Regan Hofmann: A Face of AIDS

Pretty, successful, straight and female, Regan Hofmann is not what people may imagine when they think of someone infected with HIV, but she has lived with it for 10 years.

The journalist, who kept her status secret to many people in her life for so long, is going public and was recently named the new editor in chief of Poz, a magazine for people infected with AIDS and HIV.

Hofmann said she was infected with HIV at age 28 by having unprotected sex twice with her heterosexual boyfriend. She had never thought of herself as being at risk.

"I had been very careful throughout my entire life, and I did not perceive that I was at risk and I was on birth control," Hofmann said. "I knew the young man, and we were close and I knew his family and I would have taken him home to my parents."

Her boyfriend at the time found out when she was tested, and both were floored by the results.

"I was completely shocked to find out I'm part of a rising group of people who have the disease," Hofmann said. "As you know, one out of two people on the planet who is HIV infected is a woman and one out of three in the United States is a woman, which is why I came forward."

This month, to commemorate AIDS's 25th birthday, Hofmann told her story in an essay for Vogue magazine. She wants people to know that AIDS is not just restricted to poor Africans, homosexual males and drug users. It is increasing among teenagers and people over the age of 50. The biggest increase is in women. Hofmann said 8,000 American women were infected with the disease each year.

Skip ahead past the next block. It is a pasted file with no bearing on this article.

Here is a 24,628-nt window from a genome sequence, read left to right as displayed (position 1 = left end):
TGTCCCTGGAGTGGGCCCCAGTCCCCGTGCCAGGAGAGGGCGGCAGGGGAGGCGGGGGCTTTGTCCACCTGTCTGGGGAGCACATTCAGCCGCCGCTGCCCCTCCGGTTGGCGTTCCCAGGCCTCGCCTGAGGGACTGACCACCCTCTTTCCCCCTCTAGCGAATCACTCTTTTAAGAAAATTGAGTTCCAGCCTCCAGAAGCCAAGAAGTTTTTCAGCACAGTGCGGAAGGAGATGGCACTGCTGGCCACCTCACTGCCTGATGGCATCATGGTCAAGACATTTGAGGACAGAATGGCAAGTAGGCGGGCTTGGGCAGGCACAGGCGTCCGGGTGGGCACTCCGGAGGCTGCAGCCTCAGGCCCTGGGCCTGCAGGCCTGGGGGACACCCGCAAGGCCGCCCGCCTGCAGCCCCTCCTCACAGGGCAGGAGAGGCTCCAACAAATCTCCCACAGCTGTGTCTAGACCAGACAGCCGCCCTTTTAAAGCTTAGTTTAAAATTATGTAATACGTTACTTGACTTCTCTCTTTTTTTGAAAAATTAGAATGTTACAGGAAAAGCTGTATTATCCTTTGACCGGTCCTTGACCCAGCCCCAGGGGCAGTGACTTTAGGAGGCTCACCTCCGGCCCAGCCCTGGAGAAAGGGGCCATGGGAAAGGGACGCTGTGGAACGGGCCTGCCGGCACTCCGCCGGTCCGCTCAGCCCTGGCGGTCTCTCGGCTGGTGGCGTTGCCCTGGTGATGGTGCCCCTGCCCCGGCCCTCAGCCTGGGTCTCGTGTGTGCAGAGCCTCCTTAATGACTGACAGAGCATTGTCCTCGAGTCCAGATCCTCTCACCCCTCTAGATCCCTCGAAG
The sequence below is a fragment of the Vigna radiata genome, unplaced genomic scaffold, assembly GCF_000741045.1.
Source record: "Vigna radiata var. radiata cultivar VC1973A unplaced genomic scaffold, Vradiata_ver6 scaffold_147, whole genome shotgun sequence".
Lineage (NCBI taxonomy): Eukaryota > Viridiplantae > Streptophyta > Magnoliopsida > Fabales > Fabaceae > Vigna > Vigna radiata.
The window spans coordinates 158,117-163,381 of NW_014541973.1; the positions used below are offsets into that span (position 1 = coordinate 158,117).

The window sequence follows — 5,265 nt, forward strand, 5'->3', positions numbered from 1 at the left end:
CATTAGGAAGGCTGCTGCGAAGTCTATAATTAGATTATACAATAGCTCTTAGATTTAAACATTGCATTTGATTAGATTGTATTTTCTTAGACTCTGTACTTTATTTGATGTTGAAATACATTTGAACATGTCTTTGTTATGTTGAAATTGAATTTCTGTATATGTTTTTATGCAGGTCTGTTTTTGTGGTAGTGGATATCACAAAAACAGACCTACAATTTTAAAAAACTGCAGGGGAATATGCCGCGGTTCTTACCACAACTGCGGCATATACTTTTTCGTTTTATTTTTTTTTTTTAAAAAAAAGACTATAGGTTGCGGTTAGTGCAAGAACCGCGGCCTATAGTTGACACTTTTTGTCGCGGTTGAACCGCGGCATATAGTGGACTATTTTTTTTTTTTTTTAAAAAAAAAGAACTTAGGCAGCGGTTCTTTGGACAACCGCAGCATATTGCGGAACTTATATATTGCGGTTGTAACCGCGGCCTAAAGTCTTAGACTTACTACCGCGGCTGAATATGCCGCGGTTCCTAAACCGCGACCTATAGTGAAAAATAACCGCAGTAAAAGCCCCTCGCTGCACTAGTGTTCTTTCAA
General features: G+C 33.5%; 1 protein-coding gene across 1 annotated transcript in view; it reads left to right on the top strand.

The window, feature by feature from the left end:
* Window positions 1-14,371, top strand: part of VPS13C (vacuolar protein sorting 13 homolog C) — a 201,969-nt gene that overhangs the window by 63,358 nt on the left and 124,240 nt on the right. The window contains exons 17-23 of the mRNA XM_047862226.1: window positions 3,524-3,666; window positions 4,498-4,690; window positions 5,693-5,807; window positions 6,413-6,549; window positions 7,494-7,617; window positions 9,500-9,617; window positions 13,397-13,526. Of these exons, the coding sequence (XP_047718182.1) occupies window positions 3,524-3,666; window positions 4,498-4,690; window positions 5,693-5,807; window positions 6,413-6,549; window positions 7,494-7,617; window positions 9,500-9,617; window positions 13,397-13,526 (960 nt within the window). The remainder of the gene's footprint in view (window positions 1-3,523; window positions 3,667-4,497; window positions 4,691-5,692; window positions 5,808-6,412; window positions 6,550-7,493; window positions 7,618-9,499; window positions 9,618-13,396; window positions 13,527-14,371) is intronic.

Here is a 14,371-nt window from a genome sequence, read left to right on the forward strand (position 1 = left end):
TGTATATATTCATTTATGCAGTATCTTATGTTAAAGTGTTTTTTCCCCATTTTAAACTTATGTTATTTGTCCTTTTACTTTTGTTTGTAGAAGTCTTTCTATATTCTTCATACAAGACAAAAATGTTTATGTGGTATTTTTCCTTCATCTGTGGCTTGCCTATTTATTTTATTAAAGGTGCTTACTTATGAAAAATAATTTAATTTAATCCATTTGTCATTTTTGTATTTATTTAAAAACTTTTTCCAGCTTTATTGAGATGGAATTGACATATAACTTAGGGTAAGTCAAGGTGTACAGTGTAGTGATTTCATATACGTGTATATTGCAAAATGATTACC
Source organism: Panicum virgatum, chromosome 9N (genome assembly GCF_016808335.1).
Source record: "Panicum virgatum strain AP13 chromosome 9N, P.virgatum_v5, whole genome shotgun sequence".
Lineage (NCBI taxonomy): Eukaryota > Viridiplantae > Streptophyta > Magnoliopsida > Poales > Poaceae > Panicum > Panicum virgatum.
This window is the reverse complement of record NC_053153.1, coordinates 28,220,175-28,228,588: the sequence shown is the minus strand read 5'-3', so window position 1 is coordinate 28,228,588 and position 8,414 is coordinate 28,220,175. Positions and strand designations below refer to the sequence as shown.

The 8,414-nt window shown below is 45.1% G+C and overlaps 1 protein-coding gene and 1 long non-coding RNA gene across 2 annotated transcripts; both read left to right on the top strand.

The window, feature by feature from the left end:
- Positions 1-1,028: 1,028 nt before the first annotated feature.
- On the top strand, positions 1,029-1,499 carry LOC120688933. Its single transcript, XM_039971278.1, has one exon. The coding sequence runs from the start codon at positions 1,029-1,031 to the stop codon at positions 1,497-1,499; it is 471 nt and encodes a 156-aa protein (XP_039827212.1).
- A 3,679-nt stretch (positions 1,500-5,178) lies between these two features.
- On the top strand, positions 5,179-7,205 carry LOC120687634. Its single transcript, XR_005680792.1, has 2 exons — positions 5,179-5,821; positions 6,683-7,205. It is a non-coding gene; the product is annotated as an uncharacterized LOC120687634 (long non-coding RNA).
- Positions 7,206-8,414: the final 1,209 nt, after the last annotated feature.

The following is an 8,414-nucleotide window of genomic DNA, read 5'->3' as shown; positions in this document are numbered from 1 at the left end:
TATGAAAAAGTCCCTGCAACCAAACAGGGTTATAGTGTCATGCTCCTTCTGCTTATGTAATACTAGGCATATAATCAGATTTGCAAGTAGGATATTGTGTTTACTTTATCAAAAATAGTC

"I think people turned attention another way, and this is a figure that really got to me," she said. "Anyone who has sex without a condom is at risk. I came forward because I wanted to make people talk about AIDS again on the occasion of the 25th anniversary. I thought it was especially important that we resuscitate the topic and at Poz magazine, we've helped the community for a long time and we'd like to educate a larger community."

Changing Perceptions

Since she was diagnosed, Hofmann said she had seen perceptions of HIV/AIDS change.

Friends who would barely hug her at one time now give her a "full body press," Hofmann said. Education, she said, has been the difference. Hofmann, who was also married for a time, would someday like to have children because the drugs she takes eliminate the risk of transmitting HIV to the baby.

Ten years after she learned the bad news, Hofmann estimates that she has taken 48,000 pills as part of her complicated drug regimen that suppresses the disease.

"You can have a normal life with HIV," she said. "People can protect themselves. Of course, those with HIV are very aware of it."

To learn more about living with HIV/AIDS, visit the Poz Web site.

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